This place has to be as removed from the US city of Detroit as it’s possible to be I think, as on a comfortable Sunday morning, families are getting out of cars and make their way to church, while others head towards the Strawberry Fields Food Emporium where I’m sitting. Or perhaps Rothwell too, has been shaped by decisions that were beyond its control and by the rise and wane of the shoe manufacture industry it was built around. Most people go elsewhere to work now and the fact that the bakers is now a deli and restaurant says a great deal.
But then Charlie LeDuff’s Detroit An American Autopsy is the story not just of decline, but of utter brokenness and desolation. We hear talk of the trickle down effect of wealth, but LeDuff reveals in his exposé how the effects of greed, corruption and injustice cascade onto the people of Detroit.
In a fast-talking pace you would expect from a newspaperman, LeDuff recounts tale after tale of officials who bleed the system dry, firemen who can’t get the equipment they need because money is being syphoned off. Amid these stories of incompetence, fraudulence and self-interest we meet whose lives have sunk with the fortunes of the city, and are trying, with varying degrees of success, to adapt to a complete new set of realities.
LeDuff suggests that Detroit, having led the way up, is now leading the way down, and given that his account bankruptcy and its water crisis it’s clear there’s no easy way out of a crisis of this magnitude.
One thread through the book is LeDuff’s changing responses to what he encounters on returning to his home city. When he first writes about former Detroit City Council member Monica Conyers, he is detached, a typical journalist after a story:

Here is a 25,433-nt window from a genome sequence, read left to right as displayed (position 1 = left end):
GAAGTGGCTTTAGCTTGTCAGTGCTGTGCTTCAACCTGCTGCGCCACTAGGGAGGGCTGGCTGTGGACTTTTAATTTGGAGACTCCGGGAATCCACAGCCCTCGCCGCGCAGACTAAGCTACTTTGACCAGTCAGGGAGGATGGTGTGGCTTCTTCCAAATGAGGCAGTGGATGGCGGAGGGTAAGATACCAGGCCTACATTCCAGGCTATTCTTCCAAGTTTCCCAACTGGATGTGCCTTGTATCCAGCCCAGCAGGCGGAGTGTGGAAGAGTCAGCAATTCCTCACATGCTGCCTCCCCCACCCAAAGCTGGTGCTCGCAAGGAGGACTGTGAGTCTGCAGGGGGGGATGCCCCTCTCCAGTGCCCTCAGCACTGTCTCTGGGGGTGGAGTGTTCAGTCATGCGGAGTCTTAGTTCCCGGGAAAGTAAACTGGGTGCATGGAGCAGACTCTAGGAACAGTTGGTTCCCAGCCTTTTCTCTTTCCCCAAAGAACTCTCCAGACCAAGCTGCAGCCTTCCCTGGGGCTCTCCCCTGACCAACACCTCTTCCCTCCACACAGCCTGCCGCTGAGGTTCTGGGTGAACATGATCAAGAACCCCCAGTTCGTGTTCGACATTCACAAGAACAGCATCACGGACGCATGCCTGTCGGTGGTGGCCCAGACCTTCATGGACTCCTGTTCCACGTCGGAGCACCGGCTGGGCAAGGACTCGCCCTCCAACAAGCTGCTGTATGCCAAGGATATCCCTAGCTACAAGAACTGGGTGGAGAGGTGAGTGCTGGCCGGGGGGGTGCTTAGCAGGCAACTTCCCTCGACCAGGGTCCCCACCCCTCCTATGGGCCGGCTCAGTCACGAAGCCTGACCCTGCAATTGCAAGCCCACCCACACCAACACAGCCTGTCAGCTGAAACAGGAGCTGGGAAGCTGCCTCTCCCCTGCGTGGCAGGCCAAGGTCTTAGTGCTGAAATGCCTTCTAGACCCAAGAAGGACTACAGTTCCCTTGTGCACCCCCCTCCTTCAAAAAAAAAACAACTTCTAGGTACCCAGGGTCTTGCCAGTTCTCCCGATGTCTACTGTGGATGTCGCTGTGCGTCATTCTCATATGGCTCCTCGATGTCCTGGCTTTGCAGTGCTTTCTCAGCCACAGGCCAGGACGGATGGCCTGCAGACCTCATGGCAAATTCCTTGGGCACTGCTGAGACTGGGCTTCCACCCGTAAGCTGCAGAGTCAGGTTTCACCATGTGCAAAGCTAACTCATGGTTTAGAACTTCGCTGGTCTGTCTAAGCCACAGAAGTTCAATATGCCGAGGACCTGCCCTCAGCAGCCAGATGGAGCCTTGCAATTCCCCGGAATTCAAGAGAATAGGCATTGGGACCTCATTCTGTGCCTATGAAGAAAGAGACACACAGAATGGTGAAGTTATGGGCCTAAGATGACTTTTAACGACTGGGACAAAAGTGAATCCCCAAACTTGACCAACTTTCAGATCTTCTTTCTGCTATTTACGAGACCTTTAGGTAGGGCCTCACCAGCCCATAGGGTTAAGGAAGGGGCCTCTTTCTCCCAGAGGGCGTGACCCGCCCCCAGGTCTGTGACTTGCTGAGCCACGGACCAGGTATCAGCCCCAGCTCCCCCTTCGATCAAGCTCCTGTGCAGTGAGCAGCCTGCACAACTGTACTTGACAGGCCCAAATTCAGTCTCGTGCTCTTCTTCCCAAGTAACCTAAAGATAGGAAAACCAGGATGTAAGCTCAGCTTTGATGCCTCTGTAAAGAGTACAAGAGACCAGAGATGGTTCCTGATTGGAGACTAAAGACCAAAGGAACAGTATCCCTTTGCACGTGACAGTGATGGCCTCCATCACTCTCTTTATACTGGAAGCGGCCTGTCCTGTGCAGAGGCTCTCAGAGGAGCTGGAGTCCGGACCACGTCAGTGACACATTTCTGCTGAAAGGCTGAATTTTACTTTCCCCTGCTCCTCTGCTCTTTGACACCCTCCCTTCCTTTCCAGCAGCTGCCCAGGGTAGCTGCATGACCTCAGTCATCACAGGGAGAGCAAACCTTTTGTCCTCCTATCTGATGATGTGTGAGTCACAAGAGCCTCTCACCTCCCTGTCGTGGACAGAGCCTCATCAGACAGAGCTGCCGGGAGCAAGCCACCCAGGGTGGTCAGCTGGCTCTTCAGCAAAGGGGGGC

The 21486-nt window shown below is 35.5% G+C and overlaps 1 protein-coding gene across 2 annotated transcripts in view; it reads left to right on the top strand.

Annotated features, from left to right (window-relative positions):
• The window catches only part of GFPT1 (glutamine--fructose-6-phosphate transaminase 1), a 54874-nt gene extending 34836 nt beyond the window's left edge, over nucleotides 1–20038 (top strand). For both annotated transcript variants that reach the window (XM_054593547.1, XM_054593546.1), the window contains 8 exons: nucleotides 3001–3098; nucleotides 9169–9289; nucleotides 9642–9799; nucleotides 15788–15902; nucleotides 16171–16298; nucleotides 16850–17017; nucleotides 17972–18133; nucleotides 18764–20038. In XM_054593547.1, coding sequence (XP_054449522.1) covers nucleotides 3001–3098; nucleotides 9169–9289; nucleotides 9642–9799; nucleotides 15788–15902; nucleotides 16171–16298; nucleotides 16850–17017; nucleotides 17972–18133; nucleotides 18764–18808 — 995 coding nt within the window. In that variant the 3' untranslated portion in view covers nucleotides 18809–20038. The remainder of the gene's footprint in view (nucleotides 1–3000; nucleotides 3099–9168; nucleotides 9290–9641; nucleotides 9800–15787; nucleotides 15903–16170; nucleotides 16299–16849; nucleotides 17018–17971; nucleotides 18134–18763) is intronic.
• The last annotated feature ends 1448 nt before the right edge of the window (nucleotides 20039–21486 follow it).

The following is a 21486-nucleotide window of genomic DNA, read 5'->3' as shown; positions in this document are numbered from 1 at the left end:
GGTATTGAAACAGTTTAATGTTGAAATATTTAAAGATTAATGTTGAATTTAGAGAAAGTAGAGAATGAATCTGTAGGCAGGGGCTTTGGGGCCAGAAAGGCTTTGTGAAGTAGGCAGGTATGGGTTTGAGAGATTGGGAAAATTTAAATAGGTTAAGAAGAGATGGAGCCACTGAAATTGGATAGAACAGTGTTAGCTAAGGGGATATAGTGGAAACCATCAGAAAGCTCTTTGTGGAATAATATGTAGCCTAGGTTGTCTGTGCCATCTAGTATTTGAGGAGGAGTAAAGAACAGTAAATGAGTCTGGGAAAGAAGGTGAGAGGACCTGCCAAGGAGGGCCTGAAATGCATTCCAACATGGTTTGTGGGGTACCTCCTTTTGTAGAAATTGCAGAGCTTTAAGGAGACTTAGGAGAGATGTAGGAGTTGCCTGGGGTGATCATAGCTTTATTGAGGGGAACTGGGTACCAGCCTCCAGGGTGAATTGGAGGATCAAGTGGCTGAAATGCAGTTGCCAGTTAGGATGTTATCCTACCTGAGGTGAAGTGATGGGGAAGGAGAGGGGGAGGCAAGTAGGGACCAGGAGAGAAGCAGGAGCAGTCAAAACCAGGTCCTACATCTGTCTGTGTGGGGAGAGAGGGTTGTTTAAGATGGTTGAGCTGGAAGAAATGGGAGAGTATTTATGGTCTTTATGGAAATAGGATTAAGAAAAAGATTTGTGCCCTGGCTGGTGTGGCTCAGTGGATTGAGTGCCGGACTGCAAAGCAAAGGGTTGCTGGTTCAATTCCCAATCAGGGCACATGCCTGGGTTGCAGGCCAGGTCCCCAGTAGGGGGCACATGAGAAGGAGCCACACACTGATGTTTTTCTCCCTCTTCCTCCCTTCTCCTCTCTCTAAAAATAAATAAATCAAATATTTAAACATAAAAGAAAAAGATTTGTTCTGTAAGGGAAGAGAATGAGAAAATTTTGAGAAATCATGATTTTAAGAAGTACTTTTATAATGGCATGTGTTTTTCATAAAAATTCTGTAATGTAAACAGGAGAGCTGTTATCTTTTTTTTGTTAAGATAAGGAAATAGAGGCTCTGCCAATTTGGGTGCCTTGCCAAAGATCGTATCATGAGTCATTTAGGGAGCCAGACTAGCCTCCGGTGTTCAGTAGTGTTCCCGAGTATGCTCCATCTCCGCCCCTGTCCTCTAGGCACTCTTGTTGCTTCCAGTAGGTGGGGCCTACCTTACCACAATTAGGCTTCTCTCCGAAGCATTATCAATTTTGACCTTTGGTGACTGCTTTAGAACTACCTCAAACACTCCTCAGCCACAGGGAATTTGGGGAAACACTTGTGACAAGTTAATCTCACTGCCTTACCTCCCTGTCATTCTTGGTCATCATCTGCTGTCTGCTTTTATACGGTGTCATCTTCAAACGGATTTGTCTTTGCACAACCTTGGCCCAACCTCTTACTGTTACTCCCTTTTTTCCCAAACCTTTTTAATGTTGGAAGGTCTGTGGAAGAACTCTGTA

Monica was my kind of woman. At least as far as the reporter in me goes. She was a self-absorbed, self-serving diva. A honeypot and a loudmouth who let a bit of power go to her id.
It didn’t matter to me if she spent tens of thousands of dollars on overseas trips paid for by the city’s pension fund. It didn’t matter to me if she mishandled the business of the poorest citizens in the country. It wasn’t my problem, It was my job.
Later on, as he weaves in tales of his own family among those of others, LeDuff no longer just sees the city as story fodder, but is deeply affected by what he sees and has to wrestle with feelings of powerlessness:
It was funny to me at first: the corruption and incompetence and selfishness. But now I was looking at it in a different way: the leadership was ruining people. Or worse, killing them.
…I couldn’t laugh at it anymore. I was part of it, related to it, stuck in it. I was home and I wasn’t leaving. I couldn’t.
Maybe the way LeDuff begins to engage with the city and its people relates to what I was getting at in an earlier post about intellectuals and the idea that knowledge is relational. As the book says, LeDuff is only “part Samaritan” – he doesn’t claim to have made big changes or present us with big answers, but perhaps the most important thing is that LeDuff is changed by what he sees?
At the end, writing about a court case which saw Mario Willis convicted for murder and arson in connection with the 2008 fire that killed firefighter Walter Harris, LeDuff says:
People often ask, where is the hope in Detroit? It was right here. I had just watched it. Society has functioned properly in this case because we all wanted it to. The firefighters, the cops, the judge, the jury, the reporter. We the people who wish to raise our children in peace and health. We the people who would like to bequeath something decent to the people who will follow us.
Given the absolute devastation of Detroit, LeDuff’s stance when it comes to hope seems fitting – instead of grand gestures and big statements, he presents a perspective that is the result of grubbing around, of rubbing up against a lot of different people, making a small difference here and there, and ultimately holding on to the hope that things can improve when people work together.